Purse Theft – What to Do

Why would you ever assume that it could not happen to you? Purse-theft is out there happening everyday to women like you and I. My guess would be if some guy wanting to steal a purse, he sure would find a lady with delectable taste, like all of us, and pick us out of a crowd. Now I seriously hope any person who wants to rob me realizes what he or she is getting themselves into. Don’t mess with me! For that matter just quit it. Stop stealing other people’s things. But if this were to ever happen to you, there are a few steps you need to take in order to protect yourself after your purse has been stolen:

If your wallet or purse is lost or stolen, the Federal Trade Commission suggests that you:

  • File a report with the police immediately. Get a copy in case your bank, credit card company or insurance company needs proof of the crime
  • Cancel each credit and charge card. Get new cards with new account numbers. l Call the fraud departments of the major credit reporting agencies:
  •    Equifax (800) 525-6285
  •    Experian (888) 397-3742
  •    TransUnion (800) 680-7289
  • Ask them to put a “fraud alert” on your account and add a “victim’s statement” to your file requesting that creditors contact you before opening new accounts in your name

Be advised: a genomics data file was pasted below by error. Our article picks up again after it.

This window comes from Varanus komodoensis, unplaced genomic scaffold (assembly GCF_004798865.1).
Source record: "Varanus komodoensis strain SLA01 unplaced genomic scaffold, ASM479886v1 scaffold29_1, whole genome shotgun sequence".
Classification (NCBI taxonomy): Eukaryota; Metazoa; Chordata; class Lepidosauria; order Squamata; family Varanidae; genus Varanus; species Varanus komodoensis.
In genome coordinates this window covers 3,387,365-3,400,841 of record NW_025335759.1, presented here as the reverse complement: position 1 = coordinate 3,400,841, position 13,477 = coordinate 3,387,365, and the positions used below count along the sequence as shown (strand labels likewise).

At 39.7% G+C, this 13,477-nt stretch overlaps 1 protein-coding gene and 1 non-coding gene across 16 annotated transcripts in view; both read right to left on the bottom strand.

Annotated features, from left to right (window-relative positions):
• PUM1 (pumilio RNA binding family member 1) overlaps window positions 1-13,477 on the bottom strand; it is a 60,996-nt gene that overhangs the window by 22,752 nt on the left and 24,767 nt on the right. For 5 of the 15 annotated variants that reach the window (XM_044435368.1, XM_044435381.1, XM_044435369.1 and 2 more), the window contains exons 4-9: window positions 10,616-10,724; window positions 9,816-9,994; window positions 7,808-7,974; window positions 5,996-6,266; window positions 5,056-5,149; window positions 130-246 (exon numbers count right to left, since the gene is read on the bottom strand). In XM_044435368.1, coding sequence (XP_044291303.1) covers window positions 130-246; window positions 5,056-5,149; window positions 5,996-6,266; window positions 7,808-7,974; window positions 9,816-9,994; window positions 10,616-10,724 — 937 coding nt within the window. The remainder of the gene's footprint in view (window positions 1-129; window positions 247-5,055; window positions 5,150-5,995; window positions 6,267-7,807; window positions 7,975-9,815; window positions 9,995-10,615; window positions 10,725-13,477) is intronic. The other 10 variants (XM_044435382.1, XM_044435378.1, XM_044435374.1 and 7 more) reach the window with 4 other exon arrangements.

• Ask the credit bureaus for copies of your credit reports. Review your reports carefully to make sure no additional fraudulent accounts have been opened in your name or unauthorized changes made to your existing accounts. In a few months, order new copies of your reports to verify your corrections and changes, and to make sure no new fraudulent activity has occurred
  • Report the loss to your bank if your wallet or purse contained bank account information, including account numbers, ATM cards or checks
  • Cancel checking and savings accounts and open new ones. Stop payments on outstanding checks
  • Get a new ATM card, account number and Personal Identification Number (PIN) or password
  • Report your missing driver’s license to the department of motor vehicles. If your state uses your Social Security number as your driver’s license number, ask to substitute another number
  • Change the locks on your home and car if your keys were taken. Don’t give an identity thief access to even more personal property and information

Hopefully you will not ever need this information, but if you do, make sure to follow all the above steps to ensure your safety against identity theft and fraud.


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